June 1963 Popular Electronics
of Contents]People old and young enjoy waxing nostalgic about and learning some of the history
of early electronics. Popular Electronics was published from October 1954 through April 1985. All copyrights (if any) are hereby acknowledged.
While a bit far-fetched, this Carl & Jerry saga has the two amateur radio hobbyists cum detectives
applying their knowledge of standing waves and an invention called
SNARE (Signal Net for Actuating Radio-sensitive Explosives, by Irwin Ehlmann) to thwart an
assassination attempt on a visiting foreign dignitary. The choice by author John T. Frye of
a halo antenna on their mobile shortwave rig was probably no coincidence given the guardian
role it played in the adventure.
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Carl & Jerry: Elementary Induction
By John T. Frye W9EGV
A Carl and Jerry Adventure in Electronics
... see if you don't make out a pair of wires going down over the edge of the bluff ... "
The dew-washed June morning found Carl and Jerry testing out their super-duper Field Day radio
station atop a high limestone bluff overlooking the river. Radio amateurs, on their annual Field
Day, familiarize themselves with the operation of emergency radio equipment by competing to see
which station can make the most contacts during a 24-hour period. The score made is multiplied
substantially if the station is set up out in the "field" with no connection to commercial power
Determined to run up a high score, the boys had two five-hundred-watt transmitters in the back
of a station wagon borrowed from Carl's parents. One was a band-switching job that could be operated
on all amateur bands from 75 through 10 meters. The other transmitter was for six meters only.
An all-band trap antenna had been swung between two trees for use with the band-switching rig.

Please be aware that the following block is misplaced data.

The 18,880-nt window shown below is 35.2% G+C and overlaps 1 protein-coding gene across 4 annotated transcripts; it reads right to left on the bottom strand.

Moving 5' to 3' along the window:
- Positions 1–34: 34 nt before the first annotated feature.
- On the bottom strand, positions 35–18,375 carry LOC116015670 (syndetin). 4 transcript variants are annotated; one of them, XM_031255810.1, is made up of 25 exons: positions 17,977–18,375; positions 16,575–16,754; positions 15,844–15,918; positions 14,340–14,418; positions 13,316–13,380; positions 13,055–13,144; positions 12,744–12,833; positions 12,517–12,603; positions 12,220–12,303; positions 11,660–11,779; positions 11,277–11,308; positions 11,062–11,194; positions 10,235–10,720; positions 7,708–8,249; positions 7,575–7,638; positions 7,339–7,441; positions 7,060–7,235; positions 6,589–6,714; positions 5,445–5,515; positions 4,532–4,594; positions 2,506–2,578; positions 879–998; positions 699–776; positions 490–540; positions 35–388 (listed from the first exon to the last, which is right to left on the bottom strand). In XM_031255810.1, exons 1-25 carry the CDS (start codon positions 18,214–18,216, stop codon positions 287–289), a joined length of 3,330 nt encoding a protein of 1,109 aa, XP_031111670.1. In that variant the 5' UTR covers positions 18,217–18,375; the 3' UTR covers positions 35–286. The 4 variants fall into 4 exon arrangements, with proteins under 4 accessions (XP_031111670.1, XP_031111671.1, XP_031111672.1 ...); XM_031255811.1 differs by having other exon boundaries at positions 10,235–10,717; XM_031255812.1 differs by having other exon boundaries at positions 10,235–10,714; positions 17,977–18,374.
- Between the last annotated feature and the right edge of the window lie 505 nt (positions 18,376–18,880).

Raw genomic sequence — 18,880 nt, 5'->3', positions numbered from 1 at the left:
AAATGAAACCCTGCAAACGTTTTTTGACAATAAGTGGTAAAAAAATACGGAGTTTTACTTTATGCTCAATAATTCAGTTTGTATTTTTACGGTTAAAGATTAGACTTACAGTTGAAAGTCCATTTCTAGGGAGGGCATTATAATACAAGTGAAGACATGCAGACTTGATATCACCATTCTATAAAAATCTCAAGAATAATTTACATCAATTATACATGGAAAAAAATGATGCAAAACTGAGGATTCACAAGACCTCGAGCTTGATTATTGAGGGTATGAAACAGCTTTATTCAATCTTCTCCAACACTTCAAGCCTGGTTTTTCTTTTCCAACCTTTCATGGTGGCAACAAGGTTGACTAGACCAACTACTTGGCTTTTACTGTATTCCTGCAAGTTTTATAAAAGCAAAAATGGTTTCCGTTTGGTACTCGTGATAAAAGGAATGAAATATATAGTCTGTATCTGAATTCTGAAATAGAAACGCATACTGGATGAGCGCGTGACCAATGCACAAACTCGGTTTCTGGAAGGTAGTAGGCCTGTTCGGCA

On Field Day, there would be a rotatable beam for the six-meter station, but today the boys intended
to test the station out with a halo-type antenna mounted on the rear bumper of the station wagon.
A two-wheel trailer containing a husky 10-kw. gasoline-powered a.c. generator was hitched to
the rear bumper of the station wagon. It was puttering away while Jerry hunkered down inside the
station wagon connecting antennas, mikes, switches, relays, etc. Carl was outside playing around
with a powerful, tripod-mounted, prism-type spotting telescope he had recently acquired.
Carl looked back along the steep, narrow, twisting dirt path up which the station wagon had
clawed its way from the paved road running alongside the river down below. Then he raised the
front of the telescope and looked across the river at the road running along the top of the bluff
on that side.
"Hey, wonder why the law is so busy across the river," he called to Jerry. "I can see the sheriff's
car and two state police cars cruising along over there."
"Didn't you look at last night's paper?" Jerry asked. "The president of a South American country
is going to inspect a typical Midwest corn farm about two miles west of here on the other side
of the river at ten this morning. It's feared political enemies from his country may try to kill
him and so create an international incident. Naturally, our government intends to do everything
possible to prevent anything of this nature. That's undoubtedly why the police are checking the
route so carefully."
"So that's it," Carl muttered, swinging the telescope to the right and peering through a thin
screen of bushes at the top of another limestone ridge a half-mile away on his side of the river.